Working as a teacher in the United Kingdom

The UK Government has announced that it will be making changes to the immigration system.

Who needs a visa to work in the UK?

Teachers who are citizens of a European Economic Area (EEA) country or Switzerland who do not have settled or pre-settled status now need a visa to enable them to work in the UK.

However, Irish citizens do not need a visa and continue to have a right to enter, live and work in the UK.

What are the visa routes for teachers wanting to work in the UK?

There are three main visa routes that overseas trained teachers can use to come and teach in the UK:

  1. Skilled Worker visa.

  2. Youth Mobility visa. Currently, this route is open to people under the age of 30 from Australia, Canada, Japan, Monaco, New Zealand, Hong Kong, Korea, San Marino, Taiwan and British Overseas Territories.

  3. Graduate visa.

Graduate visa

People who graduate from a UK university, including those who graduate from a postgraduate initial teacher training course, can work in the UK for up to two years after graduating (three years for those who have a PhD). Graduates can work in any job, including working as a teacher, during this period. Teachers who work on a graduate visa will be able to switch to another visa, e.g. skilled worker visa, without leaving the country.

Skilled worker visa route

There are three essential criteria that the teacher needs to meet:

  • a job offer from an approved sponsor;

  • an appropriate level of fluency in English; and

  • the job meets the pay threshold for teaching or the pay threshold for skilled workers.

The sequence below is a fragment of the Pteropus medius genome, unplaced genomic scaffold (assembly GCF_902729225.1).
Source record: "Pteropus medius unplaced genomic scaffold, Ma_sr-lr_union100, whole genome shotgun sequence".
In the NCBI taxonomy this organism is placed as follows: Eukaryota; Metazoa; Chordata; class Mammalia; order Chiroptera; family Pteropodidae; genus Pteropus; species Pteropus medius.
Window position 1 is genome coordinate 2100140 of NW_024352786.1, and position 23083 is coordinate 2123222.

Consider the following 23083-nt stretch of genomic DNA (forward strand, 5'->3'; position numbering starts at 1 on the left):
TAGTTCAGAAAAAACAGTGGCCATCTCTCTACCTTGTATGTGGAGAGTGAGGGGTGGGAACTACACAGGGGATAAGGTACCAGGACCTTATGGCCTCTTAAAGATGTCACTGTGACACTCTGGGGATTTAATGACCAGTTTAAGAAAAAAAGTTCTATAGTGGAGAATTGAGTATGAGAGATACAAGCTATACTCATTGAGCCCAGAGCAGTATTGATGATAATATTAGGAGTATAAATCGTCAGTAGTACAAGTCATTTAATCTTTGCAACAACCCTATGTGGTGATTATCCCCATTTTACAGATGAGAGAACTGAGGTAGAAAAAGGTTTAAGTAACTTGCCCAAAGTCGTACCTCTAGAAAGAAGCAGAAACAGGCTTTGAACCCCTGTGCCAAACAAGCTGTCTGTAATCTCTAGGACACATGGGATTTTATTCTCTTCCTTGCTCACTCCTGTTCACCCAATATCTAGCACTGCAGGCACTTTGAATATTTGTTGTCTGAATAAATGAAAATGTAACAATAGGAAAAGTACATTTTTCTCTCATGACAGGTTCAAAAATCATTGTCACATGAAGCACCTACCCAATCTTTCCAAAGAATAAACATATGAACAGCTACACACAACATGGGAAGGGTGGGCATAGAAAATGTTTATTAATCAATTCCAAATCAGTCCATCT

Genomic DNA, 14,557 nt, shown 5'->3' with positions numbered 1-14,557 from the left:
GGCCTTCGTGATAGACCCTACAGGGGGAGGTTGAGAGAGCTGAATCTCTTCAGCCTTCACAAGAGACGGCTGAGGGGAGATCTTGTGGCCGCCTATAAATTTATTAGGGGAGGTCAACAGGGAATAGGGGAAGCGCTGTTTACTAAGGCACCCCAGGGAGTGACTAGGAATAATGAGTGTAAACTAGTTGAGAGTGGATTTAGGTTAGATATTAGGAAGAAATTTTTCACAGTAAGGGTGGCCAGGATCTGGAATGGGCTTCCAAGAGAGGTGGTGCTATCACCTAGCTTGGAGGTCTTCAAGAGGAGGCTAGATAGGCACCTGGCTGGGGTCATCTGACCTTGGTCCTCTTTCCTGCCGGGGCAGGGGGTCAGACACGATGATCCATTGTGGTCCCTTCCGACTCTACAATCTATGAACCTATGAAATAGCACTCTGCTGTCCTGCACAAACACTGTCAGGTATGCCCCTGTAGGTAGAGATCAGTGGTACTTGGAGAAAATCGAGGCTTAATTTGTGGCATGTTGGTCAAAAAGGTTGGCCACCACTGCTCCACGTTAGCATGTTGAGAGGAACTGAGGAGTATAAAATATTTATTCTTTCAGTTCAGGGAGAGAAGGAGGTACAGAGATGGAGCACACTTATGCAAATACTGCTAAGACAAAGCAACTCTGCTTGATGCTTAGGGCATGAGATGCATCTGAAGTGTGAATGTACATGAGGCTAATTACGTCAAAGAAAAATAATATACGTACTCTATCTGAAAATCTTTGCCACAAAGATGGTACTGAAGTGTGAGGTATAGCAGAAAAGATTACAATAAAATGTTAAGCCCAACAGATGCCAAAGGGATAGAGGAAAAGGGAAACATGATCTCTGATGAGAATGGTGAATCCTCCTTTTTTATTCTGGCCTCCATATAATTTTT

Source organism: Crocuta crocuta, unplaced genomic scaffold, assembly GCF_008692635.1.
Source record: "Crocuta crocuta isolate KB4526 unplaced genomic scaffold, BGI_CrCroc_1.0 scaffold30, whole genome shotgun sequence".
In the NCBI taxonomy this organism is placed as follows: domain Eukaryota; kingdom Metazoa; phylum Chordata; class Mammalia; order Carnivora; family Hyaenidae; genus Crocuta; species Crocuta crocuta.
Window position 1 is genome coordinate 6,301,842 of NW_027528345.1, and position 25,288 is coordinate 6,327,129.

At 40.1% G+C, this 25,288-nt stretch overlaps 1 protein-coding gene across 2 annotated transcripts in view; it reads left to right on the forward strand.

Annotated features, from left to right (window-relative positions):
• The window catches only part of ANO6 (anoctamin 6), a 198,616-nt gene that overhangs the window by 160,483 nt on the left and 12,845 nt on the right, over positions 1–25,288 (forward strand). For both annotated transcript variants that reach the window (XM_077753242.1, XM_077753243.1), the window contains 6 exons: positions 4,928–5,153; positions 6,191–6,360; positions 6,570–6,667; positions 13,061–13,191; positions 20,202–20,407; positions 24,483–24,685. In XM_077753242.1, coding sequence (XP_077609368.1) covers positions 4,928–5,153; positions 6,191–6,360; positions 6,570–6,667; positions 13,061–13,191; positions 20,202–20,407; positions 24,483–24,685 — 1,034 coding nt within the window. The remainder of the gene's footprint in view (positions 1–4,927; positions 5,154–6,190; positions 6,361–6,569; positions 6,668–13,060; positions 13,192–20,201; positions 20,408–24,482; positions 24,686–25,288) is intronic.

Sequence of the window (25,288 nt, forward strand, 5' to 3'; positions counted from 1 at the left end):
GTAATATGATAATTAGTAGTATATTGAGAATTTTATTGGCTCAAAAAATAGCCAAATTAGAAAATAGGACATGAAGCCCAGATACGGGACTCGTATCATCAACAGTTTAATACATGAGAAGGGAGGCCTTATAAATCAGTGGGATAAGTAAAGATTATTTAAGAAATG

The Government has set a minimum salary threshold for skilled worker visa.

In Spring 2024, the salary threshold for skilled workers other than those in specified skilled occupations will be £38,700. However, this general salary threshold will not apply to teachers as they are treated differently for skilled worker visa purposes.

The salary threshold for teachers will continue to be the minimum national pay rate for teachers.

This requirement recognises that there are different pay rates for teachers in England, including inner and outer London rates, Northern Ireland, Scotland and Wales. It means that the threshold will depend on where in the UK the job is located and whether the teacher is working as a qualified teacher or an unqualified teacher.

If a teacher works part-time, their pay will need to be prorated against the relevant national pay range. It will also need to meet the Home Office’s absolute “floor” threshold. In December 2023, the absolute floor threshold was £20,940.

While no announcement has been made about increasing the floor threshold, it is possible that it will be increased in spring 2024.

The visa rule changes will affect support staff roles such as teaching assistants, as these roles are not covered by the special considerations. This means that somebody applying for a skilled worker visa to enable them to work as a teaching assistant would need to meet the general salary threshold of £38,700.

Working as a qualified teacher or an unqualified teacher

Teachers who hold a recognised teaching qualification may be able to work as a qualified teacher in the UK. The relevant UK jurisdiction will determine whether the teacher’s qualifications are recognised.

In the case of Northern Ireland, applications should be made to the General Teaching Council for Northern Ireland (GTCNI) via their web page Registration Process.

Applications for registration in Scotland should be made to the General Teaching Council for Scotland (GTCS) via their web page Qualified Outside Scotland.

In England, teachers need to gain Qualified Teacher Status (QTS) in order to work in state-maintained schools. Some academies and independent schools may also require teachers to have QTS.

Teachers who qualified overseas can use the Department for Education’s (DfE’s) Professional Recognition Service to check whether their qualifications and experience makes them eligible for QTS in England. If a teacher’s qualifications and experience are not recognised for QTS, the teacher will need to undertake training or assessment in order to gain QTS. Further information about routes into teaching can be found on the website.